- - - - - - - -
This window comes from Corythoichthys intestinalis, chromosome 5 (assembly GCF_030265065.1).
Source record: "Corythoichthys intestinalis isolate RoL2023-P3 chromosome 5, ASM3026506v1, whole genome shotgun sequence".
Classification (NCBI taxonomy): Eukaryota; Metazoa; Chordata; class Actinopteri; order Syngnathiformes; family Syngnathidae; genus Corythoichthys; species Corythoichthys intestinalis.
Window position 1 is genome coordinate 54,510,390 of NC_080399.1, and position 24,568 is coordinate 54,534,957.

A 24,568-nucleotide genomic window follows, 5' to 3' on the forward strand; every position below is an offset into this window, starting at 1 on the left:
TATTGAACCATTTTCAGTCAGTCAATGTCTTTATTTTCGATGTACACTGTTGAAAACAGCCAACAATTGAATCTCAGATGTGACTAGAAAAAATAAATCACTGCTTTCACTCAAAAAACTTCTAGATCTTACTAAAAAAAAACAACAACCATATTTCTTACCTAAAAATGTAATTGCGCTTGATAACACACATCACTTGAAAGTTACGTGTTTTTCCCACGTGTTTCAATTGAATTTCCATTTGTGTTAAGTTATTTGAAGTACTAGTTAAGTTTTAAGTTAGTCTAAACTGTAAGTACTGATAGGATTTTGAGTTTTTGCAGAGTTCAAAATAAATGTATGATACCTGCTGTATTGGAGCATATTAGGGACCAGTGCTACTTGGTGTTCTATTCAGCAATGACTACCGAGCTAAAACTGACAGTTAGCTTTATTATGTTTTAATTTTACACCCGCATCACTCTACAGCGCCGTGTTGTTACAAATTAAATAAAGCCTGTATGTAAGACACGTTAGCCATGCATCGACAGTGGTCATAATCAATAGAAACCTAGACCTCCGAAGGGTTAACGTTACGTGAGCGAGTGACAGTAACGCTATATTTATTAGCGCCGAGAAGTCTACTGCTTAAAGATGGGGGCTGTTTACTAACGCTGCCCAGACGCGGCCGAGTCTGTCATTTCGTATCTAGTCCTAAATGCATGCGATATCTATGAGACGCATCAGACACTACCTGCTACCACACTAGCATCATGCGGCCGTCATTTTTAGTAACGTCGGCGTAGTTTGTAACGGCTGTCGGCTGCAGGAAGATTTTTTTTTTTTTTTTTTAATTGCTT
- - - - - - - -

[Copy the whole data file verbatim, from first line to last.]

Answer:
This window comes from Corythoichthys intestinalis, chromosome 5 (assembly GCF_030265065.1).
Source record: "Corythoichthys intestinalis isolate RoL2023-P3 chromosome 5, ASM3026506v1, whole genome shotgun sequence".
Classification (NCBI taxonomy): Eukaryota; Metazoa; Chordata; class Actinopteri; order Syngnathiformes; family Syngnathidae; genus Corythoichthys; species Corythoichthys intestinalis.
Window position 1 is genome coordinate 54,510,390 of NC_080399.1, and position 24,568 is coordinate 54,534,957.

A 24,568-nucleotide genomic window follows, 5' to 3' on the forward strand; every position below is an offset into this window, starting at 1 on the left:
TATTGAACCATTTTCAGTCAGTCAATGTCTTTATTTTCGATGTACACTGTTGAAAACAGCCAACAATTGAATCTCAGATGTGACTAGAAAAAATAAATCACTGCTTTCACTCAAAAAACTTCTAGATCTTACTAAAAAAAAACAACAACCATATTTCTTACCTAAAAATGTAATTGCGCTTGATAACACACATCACTTGAAAGTTACGTGTTTTTCCCACGTGTTTCAATTGAATTTCCATTTGTGTTAAGTTATTTGAAGTACTAGTTAAGTTTTAAGTTAGTCTAAACTGTAAGTACTGATAGGATTTTGAGTTTTTGCAGAGTTCAAAATAAATGTATGATACCTGCTGTATTGGAGCATATTAGGGACCAGTGCTACTTGGTGTTCTATTCAGCAATGACTACCGAGCTAAAACTGACAGTTAGCTTTATTATGTTTTAATTTTACACCCGCATCACTCTACAGCGCCGTGTTGTTACAAATTAAATAAAGCCTGTATGTAAGACACGTTAGCCATGCATCGACAGTGGTCATAATCAATAGAAACCTAGACCTCCGAAGGGTTAACGTTACGTGAGCGAGTGACAGTAACGCTATATTTATTAGCGCCGAGAAGTCTACTGCTTAAAGATGGGGGCTGTTTACTAACGCTGCCCAGACGCGGCCGAGTCTGTCATTTCGTATCTAGTCCTAAATGCATGCGATATCTATGAGACGCATCAGACACTACCTGCTACCACACTAGCATCATGCGGCCGTCATTTTTAGTAACGTCGGCGTAGTTTGTAACGGCTGTCGGCTGCAGGAAGATTTTTTTTTTTTTTTTTTAATTGCTT